In Lawrence Levine’s essay “The Folklore of Industrial Society,” he explains that magazines, music, and movies are forms of popular culture that function in ways similar to folk culture. It is even “a form of folklore for people living in urban industrial societies.” Levine’s area of exploration, as is mine, is the Great Depression, and the state of California, (a term I use both geographically and descriptively). California offered a fascinating trove of industrial folklore during that time, as it always has.
In a state in which political analyses are as common as sunny days, Californians are inundated with information about policy, pricing, legislation and law. But Levine’s concept of expressive culture as an actual folklore we can record and study provides a necessary and fascinating entrance into the way the people who will live here, under that legislation, attempt to create and often recreate their lives. It can tell what people see as “normal,” even in the most abnormal of times and trace the methods they use to achieve normal life. It can give us insight in to the reasons and routes people take to interrogating normative patterns that have been ingrained into society but never explained. It does not necessarily explain or predict how we will be living in the future, but it explains in rich ways how we came to live the way we are currently living. The songs people write, sing and download; the fashions they produce and parade; the various forms of communication to which they turn and innovate—all work to produce a deeper, richer history, one that goes beyond the surface to explore the lives of those who live, as Ralph Ellison wrote, “outside of history.”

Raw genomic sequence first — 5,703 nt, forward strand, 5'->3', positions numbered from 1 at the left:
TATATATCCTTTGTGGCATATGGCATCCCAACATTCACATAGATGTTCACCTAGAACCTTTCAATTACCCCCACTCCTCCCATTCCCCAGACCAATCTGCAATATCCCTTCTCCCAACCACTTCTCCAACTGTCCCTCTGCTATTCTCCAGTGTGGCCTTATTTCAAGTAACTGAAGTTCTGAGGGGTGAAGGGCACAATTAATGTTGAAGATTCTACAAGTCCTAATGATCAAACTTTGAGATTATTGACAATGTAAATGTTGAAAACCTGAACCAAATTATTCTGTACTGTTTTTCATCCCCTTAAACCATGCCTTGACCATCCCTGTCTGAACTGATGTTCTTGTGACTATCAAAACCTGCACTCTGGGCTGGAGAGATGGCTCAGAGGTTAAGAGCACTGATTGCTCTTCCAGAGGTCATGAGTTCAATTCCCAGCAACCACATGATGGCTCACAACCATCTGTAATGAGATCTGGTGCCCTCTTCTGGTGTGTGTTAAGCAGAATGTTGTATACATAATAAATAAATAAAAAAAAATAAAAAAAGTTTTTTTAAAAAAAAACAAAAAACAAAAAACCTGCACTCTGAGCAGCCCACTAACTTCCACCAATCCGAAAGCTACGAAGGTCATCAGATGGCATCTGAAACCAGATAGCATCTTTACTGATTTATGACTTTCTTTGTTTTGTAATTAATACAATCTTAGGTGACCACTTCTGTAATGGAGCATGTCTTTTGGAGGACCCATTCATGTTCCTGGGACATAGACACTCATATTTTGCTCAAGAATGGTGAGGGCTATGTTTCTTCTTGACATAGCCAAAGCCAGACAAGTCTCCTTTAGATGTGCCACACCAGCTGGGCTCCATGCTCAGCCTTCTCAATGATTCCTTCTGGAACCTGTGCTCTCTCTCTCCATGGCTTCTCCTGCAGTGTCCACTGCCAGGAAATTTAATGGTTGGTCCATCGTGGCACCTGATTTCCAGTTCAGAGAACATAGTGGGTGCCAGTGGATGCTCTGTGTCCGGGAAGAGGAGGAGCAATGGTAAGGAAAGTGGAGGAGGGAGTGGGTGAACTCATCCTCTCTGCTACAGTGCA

When I introduce California literature in my classes, I use the metaphor of plate tectonics. In geology, one tectonic plate moves and subducts a second, with the second plate being forced under. Sometimes, the result is a volcano. Sometimes not. In this very loose metaphor, I point to the state’s long history of immigration, emigration, and migration. Over time, one race, or group, or class of people moves to or across the state, and a subduction zone occurs as the new converges onto the old. Sometimes a literary volcano occurs. Sometimes not.
Looking at this pattern of convergences and the new voices that have so often arisen from them allows us to see the various ways that people who live “outside of history” have made sense of a state whose shifting cultures continue to make it both dazzling and frightening.
Assistant Professor, School of Social Sciences, Humanities and Arts
University of California, Merced